#13
Erin J Lux
No abstract text is available yet for this article.
September 2016: History of Psychiatry
https://www.readbyqxmd.com/read/27473732/book-review-gabriel-n-mendes-under-the-strain-of-color-harlem-s-lafargue-clinic-and-the-promise-of-an-antiracist-psychiatry
#14
Dennis Doyle
No abstract text is available yet for this article.
September 2016: History of Psychiatry
https://www.readbyqxmd.com/read/27473731/book-review-michel-guy-thompson-ed-the-legacy-of-r-d-laing-an-appraisal-of-his-contemporary-relevance
#15
Oisín Wall
No abstract text is available yet for this article.
September 2016: History of Psychiatry
https://www.readbyqxmd.com/read/27473730/book-review-david-w-jones-disordered-personalities-and-crime-an-analysis-of-the-history-of-moral-insanity
#16
John Callender
No abstract text is available yet for this article.
September 2016: History of Psychiatry
https://www.readbyqxmd.com/read/27473729/joseph-maxwell-on-mediumistic-personifications
#17
Carlos S Alvarado
The study of mediumship received much impetus from the work of psychical researchers. This included ideas about the phenomena of personation, or changes in attitudes, dispositions and behaviours shown by some mediums that supposedly indicated discarnate action. The aim of this Classic Text is to reprint passages about this topic from the writings of French psychical researcher Joseph Maxwell (1858-1938), which were part of the contributions of some psychical researchers to reconceptualize the manifestations in psychological terms...
September 2016: History of Psychiatry
https://www.readbyqxmd.com/read/27271002/theory-of-mind-and-verstehen-understanding-methodology
#18
Tsutomu Kumazaki
Theory of mind is a prominent, but highly controversial, field in psychology, psychiatry, and philosophy of mind. Simulation theory, theory-theory and other views have been presented in recent decades, none of which are monolithic. In this article, various views on theory of mind are reviewed, and methodological problems within each view are investigated. The relationship between simulation theory and Verstehen (understanding) methodology in traditional human sciences is an intriguing issue, although the latter is not a direct ancestor of the former...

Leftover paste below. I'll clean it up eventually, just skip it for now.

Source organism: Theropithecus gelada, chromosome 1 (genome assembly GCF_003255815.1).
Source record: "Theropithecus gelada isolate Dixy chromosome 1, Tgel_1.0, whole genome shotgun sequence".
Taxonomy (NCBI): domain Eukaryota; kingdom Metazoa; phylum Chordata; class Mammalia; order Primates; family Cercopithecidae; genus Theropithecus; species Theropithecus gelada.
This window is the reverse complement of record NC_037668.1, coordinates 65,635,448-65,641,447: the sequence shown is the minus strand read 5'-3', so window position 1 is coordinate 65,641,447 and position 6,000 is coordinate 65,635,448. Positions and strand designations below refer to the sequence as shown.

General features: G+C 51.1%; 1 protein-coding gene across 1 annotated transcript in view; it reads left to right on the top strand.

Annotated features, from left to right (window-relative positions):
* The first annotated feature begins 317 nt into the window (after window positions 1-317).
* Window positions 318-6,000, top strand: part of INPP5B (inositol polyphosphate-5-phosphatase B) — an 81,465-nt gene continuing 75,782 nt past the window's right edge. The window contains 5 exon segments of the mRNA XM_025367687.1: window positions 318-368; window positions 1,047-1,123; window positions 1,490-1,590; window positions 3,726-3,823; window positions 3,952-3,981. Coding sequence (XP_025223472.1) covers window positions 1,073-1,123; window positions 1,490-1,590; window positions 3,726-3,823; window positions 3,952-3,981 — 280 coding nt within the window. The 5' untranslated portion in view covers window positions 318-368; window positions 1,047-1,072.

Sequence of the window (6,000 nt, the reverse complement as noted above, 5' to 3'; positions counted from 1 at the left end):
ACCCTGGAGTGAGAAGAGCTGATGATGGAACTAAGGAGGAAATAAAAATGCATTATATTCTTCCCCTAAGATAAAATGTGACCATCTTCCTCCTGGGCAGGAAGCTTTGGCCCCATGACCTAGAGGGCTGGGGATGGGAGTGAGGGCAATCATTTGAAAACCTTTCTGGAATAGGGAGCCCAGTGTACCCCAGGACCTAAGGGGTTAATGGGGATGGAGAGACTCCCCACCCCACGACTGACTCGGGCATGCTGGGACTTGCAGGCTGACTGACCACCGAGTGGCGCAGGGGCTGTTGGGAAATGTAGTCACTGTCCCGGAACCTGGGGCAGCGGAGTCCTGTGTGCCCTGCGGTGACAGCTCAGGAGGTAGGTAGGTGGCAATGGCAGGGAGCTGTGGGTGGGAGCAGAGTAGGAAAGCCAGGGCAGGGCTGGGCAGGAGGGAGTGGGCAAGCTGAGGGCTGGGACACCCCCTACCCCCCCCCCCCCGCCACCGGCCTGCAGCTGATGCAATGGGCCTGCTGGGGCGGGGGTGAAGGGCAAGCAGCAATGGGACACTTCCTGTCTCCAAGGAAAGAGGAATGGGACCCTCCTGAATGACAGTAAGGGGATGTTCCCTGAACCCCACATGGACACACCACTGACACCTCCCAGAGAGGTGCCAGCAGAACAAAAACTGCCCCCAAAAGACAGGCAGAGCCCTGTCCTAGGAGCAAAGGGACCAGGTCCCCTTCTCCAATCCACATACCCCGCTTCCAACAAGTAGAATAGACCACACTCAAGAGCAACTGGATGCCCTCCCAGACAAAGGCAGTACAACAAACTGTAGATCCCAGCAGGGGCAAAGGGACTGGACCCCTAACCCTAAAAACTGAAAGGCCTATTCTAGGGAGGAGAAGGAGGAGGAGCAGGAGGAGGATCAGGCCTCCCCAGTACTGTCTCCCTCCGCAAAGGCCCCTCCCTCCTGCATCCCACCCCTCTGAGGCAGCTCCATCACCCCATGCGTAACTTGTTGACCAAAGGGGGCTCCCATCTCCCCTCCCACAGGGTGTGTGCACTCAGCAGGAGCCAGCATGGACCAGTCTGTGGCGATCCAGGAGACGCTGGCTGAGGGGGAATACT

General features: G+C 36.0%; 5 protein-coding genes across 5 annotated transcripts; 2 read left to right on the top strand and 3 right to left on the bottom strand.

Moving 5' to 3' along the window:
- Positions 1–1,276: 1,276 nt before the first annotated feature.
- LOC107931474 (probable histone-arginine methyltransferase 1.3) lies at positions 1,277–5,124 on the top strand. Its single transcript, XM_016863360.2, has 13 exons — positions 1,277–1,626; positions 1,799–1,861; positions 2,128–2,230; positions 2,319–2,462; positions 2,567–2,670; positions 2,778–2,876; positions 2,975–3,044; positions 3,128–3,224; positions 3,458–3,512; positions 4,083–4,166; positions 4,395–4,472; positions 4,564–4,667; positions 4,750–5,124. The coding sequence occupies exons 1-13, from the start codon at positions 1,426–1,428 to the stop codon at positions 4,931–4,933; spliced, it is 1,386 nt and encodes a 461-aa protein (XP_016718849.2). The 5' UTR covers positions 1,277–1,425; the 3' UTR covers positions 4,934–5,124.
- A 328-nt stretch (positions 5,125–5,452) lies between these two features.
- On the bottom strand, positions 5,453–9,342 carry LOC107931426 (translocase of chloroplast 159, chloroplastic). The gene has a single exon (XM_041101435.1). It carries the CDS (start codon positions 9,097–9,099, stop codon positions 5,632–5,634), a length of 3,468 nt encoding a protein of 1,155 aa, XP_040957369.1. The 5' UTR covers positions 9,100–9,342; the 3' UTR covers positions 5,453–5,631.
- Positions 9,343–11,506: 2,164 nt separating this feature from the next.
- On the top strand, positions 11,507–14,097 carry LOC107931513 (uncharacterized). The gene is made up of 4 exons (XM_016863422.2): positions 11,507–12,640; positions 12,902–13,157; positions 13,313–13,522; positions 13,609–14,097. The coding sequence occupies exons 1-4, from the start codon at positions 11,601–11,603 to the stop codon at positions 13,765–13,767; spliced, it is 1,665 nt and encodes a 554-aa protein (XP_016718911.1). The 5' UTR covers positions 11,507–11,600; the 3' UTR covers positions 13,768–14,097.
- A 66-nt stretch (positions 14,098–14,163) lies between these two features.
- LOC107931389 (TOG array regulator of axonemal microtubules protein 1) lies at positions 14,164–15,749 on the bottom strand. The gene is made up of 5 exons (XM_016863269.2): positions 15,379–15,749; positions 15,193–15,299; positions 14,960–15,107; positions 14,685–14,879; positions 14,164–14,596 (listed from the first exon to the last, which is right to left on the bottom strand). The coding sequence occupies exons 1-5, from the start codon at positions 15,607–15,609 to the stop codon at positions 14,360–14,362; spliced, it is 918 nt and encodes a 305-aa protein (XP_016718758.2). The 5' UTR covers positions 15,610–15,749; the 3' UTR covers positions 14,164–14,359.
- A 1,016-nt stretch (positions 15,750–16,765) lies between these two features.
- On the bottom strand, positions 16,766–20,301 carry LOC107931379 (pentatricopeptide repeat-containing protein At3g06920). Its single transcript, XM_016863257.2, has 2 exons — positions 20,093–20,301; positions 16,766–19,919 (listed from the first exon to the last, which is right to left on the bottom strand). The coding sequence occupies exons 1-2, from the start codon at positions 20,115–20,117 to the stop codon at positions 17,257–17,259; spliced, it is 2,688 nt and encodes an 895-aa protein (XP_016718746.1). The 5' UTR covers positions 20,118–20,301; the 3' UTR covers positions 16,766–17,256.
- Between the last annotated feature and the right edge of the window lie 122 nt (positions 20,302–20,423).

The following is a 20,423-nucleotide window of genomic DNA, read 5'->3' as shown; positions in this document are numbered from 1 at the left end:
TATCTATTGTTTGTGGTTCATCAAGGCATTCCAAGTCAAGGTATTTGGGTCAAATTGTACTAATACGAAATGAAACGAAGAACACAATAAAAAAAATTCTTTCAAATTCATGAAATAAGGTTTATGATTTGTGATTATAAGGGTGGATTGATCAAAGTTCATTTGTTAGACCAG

September 2016: History of Psychiatry
https://www.readbyqxmd.com/read/27225418/taphophobia-and-life-preserving-coffins-in-the-nineteenth-century
#19
Marco Cascella
In 1891 the Italian psychiatrist Enrico Morselli (1852-1929) described taphophobia, defining it as an extreme condition of claustrophobia due to the fear of being buried alive. This rare psychopathological phenomenon reflects an ancient fear, and its origin is not known. Taphophobia is closely linked to the problem of apparent death and premature burial. In the nineteenth century, scientists and authors paid particular attention to the issue of apparent death, and special devices (safety coffins) were invented to ensure that premature burial was avoided...
September 2016: History of Psychiatry
https://www.readbyqxmd.com/read/27194114/max-scheler-s-influence-on-kurt-schneider
#20
John Cutting, Maria Mouratidou, Thomas Fuchs, Gareth Owen
Kurt Schneider (1887-1967) met Max Scheler (1874-1928) in 1919 when he enrolled in the latter's philosophy seminars at the University of Cologne. Kurt Schneider was then a junior psychiatrist and Max Scheler a renowned philosophy professor and co-founder of the phenomenological movement in philosophy. We uncover the facts about their intellectual and personal relationship, summarize the main articles and books that they wrote and consider whether Max Scheler did influence the young Kurt Schneider. We conclude that Scheler's philosophy of emotion impressed Schneider, and that the latter's notion of 'vital depression' as the core element in melancholia was essentially applied Schelerian philosophy...
September 2016: History of Psychiatry